PARIS (Reuters) - French police fired tear gas to push back protesters who tried to march towards the European Parliament building in the eastern city of Strasbourg on the 24th consecutive weekend of protests against President Emmanuel Macron's policies.
The so-called "yellow vests" protesters were back on the streets across France two days after Macron outlined policy proposals including tax cuts worth around 5 billion euros ($5.58 billion) in response to the protests.
The protests, named after motorists' high-visibility jackets, began in November over fuel tax increases but has morphed into a sometimes violent revolt against politicians and a government they see as out of touch.
Many in the grassroots movement, which lacks a leadership structure, have said Macron's proposals did not go far enough and most of what he announced lacked details.
Around 2,000 protesters gathered near the seat of European Union institutions in Strasbourg, where organisers had planned make to the protest international by symbolically marching to the parliament building, a month ahead of EU-wide parliamentary elections.
Previous yellow vests protests in Strasbourg have mostly been peaceful.
Fearing violence and destruction of public buildings that have sometimes marred the demonstrations, authorities had banned protests and barricaded the neighbourhood where the parliament and other EU institutions are located.
A Reuters witness said police fired several canisters of tear gas to push back the demonstrators.
French television showed some hooded protesters throwing back stones and other objects at the police.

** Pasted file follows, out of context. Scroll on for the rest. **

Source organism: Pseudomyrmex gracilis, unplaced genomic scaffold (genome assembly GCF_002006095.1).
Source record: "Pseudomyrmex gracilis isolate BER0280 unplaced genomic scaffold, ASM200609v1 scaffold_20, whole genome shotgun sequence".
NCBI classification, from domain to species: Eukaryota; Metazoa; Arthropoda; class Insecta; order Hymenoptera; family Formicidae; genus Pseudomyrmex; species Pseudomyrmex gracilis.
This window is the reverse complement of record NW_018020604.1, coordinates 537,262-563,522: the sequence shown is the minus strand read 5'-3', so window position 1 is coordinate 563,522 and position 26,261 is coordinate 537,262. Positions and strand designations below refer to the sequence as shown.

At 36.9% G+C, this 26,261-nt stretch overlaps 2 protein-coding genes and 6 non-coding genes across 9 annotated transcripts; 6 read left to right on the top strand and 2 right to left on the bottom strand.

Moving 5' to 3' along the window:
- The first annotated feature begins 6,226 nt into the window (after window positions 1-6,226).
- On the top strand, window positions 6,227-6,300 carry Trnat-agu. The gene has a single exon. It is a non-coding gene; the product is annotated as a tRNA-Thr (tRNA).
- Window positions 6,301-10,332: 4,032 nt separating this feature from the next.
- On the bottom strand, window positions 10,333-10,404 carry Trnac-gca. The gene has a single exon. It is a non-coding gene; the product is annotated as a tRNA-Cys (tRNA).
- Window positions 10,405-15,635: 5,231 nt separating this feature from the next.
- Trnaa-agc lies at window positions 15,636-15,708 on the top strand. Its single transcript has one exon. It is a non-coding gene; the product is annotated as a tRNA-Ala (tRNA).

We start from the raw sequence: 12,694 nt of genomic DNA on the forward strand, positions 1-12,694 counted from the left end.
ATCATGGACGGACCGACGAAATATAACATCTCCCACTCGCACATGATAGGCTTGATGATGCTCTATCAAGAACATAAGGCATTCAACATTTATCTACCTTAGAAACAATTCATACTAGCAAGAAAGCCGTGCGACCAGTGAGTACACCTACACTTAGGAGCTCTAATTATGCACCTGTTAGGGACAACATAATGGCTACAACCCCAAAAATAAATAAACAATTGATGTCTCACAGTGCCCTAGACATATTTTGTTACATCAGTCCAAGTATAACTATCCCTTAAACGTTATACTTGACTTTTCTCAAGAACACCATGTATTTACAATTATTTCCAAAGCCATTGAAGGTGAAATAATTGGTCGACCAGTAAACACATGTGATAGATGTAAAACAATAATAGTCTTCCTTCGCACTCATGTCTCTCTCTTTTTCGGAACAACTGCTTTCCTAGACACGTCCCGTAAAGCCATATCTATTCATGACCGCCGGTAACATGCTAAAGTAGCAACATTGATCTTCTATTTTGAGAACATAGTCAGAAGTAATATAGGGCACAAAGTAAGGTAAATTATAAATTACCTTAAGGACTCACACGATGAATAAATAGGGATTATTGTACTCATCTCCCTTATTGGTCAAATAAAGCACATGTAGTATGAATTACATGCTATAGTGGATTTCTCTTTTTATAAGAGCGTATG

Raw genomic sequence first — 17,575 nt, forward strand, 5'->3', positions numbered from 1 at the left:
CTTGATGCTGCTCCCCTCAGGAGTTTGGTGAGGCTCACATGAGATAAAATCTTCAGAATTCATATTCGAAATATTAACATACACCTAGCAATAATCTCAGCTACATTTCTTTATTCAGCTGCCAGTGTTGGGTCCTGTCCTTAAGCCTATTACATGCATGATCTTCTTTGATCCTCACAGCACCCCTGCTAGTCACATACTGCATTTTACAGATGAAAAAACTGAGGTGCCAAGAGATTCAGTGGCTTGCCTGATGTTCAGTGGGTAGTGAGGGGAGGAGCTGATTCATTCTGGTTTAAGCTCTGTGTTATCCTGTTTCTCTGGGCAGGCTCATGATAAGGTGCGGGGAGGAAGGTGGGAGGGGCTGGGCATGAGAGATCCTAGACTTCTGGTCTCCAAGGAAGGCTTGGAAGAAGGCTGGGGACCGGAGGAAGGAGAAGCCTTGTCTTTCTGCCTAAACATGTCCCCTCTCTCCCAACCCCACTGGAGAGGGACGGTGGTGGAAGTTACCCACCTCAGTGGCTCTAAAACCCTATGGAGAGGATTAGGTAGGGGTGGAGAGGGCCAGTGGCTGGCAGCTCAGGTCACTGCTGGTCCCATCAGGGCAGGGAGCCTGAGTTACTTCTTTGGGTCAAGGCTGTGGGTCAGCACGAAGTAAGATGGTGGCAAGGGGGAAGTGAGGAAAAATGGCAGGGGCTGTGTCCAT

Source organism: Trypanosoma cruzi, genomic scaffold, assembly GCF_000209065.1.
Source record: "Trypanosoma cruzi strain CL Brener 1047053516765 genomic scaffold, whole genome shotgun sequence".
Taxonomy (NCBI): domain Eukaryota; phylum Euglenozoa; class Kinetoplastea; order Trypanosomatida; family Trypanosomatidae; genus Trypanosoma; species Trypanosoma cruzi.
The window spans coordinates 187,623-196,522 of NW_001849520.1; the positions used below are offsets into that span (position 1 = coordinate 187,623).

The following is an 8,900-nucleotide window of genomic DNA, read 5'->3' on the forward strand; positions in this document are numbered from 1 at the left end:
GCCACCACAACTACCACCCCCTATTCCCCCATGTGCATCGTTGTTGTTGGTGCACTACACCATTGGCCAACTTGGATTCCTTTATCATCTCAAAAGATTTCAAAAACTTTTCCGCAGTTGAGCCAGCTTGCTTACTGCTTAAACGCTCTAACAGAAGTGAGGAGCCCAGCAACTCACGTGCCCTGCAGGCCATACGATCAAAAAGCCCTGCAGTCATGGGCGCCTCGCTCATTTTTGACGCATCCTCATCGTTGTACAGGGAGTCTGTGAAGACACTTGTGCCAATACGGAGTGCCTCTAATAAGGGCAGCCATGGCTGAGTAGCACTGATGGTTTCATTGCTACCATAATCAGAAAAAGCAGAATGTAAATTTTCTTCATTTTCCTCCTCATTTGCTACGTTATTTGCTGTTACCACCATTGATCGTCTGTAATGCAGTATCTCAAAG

In the capital Paris, which has witnessed some of the worst violence in past protests, Saturday's demonstration, jointly organised with hard-left trade union confederation CGT, was mostly calm. Protesters also gathered in Lyon and Bordeaux.
French interior ministry said around 5,500 protesters were taking part in yellow vests marches across France by 1200 GMT, compared with 9,600 a week earlier.
The number of protesters have dwindled from highs of over 300,000 nationwide in November to around 30,000 over the past weeks, according to government estimates.
($1 = 0.8969 euros)
(Reporting by Gilbert Reilhac in Strasbourg, Catherine Lagrange in Lyon, Claude Canellas in Bordeaux, Simon Carraud and Bate Felix in Paris; Editing by Clelia Oziel)
This story has not been edited by Firstpost staff and is generated by auto-feed.
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Updated Date: Apr 28, 2019 00:05:52 IST